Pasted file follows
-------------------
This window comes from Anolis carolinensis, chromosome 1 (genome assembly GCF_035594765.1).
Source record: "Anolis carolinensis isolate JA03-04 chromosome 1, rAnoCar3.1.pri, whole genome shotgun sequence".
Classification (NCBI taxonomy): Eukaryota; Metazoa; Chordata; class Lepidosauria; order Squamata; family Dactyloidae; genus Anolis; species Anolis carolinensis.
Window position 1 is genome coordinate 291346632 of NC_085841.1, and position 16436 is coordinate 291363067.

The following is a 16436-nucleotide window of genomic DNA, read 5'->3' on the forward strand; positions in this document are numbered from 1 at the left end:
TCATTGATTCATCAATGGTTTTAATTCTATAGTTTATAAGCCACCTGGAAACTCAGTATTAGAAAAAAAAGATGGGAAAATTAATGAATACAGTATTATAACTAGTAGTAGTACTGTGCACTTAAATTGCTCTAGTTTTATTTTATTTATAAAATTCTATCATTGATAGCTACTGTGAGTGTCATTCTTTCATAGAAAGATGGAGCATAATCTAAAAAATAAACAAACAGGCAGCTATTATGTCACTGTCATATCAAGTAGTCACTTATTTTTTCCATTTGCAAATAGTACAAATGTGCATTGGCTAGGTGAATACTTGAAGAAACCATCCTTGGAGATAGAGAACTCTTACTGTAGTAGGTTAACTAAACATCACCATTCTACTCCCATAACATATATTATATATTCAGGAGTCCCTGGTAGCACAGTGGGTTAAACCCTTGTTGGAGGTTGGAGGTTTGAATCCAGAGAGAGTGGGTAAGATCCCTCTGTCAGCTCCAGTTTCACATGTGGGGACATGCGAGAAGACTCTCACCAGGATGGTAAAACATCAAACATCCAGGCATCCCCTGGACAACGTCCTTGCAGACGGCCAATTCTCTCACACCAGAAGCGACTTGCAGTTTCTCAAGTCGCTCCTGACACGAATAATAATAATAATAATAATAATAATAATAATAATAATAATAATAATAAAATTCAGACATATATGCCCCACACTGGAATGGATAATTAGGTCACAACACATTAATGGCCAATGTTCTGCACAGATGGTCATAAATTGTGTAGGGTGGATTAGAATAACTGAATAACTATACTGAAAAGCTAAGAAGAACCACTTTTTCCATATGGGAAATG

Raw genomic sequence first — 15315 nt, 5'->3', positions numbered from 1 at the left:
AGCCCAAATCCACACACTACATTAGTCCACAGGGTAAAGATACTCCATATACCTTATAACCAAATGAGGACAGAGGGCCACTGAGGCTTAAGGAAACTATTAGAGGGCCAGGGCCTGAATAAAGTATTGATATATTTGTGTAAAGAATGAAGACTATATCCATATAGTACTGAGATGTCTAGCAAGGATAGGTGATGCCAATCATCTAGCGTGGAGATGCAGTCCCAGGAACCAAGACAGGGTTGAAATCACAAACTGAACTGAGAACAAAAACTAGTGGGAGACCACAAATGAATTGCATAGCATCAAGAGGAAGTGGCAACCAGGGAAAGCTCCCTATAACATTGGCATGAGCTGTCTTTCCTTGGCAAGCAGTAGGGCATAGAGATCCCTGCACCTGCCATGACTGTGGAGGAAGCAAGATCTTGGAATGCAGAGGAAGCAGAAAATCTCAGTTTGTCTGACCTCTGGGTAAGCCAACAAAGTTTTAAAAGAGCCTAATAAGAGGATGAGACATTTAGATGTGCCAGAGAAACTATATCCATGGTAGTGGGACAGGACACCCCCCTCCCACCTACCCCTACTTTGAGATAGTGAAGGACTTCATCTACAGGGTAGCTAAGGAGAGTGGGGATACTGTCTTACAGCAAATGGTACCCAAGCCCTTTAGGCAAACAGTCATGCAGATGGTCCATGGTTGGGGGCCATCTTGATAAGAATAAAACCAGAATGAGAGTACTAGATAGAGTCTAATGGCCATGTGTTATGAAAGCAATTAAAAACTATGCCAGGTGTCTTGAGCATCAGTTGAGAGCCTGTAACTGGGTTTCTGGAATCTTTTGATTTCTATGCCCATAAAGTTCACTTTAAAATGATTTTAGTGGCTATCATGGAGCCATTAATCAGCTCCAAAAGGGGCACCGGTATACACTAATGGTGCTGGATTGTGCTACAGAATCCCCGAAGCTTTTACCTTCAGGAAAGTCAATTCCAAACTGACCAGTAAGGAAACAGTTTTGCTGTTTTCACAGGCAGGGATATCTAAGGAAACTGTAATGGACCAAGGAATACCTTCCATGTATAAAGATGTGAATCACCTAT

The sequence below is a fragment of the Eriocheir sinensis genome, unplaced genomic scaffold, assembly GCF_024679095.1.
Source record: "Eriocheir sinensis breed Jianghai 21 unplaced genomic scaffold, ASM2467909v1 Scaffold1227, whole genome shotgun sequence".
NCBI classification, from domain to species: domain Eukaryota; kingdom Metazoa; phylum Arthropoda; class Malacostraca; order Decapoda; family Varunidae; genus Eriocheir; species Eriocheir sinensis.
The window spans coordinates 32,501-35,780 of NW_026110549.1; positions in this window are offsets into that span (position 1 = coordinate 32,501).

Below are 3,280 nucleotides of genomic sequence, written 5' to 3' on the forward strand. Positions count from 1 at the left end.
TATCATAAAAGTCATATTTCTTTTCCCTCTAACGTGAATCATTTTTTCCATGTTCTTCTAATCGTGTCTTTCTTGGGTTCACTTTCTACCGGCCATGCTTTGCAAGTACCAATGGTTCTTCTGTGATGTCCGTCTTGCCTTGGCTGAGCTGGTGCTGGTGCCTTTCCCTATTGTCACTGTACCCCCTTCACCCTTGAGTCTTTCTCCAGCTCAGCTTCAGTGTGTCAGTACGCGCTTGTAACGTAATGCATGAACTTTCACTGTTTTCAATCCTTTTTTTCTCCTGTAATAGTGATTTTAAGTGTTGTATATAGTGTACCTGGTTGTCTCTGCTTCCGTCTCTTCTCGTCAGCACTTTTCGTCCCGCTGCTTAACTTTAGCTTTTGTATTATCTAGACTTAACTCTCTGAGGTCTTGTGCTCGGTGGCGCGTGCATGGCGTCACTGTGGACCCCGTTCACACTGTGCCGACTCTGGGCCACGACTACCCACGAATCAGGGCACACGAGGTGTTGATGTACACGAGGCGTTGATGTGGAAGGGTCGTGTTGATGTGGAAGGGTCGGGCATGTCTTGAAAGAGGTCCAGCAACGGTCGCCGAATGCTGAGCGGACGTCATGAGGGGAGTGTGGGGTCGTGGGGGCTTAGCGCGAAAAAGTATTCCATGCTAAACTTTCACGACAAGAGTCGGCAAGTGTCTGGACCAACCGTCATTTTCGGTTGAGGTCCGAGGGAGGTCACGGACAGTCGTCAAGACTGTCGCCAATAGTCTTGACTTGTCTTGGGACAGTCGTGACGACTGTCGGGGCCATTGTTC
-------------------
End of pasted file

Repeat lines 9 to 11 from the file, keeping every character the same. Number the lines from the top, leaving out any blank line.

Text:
The sequence below is a fragment of the Eriocheir sinensis genome, unplaced genomic scaffold, assembly GCF_024679095.1.
Source record: "Eriocheir sinensis breed Jianghai 21 unplaced genomic scaffold, ASM2467909v1 Scaffold1227, whole genome shotgun sequence".
NCBI classification, from domain to species: domain Eukaryota; kingdom Metazoa; phylum Arthropoda; class Malacostraca; order Decapoda; family Varunidae; genus Eriocheir; species Eriocheir sinensis.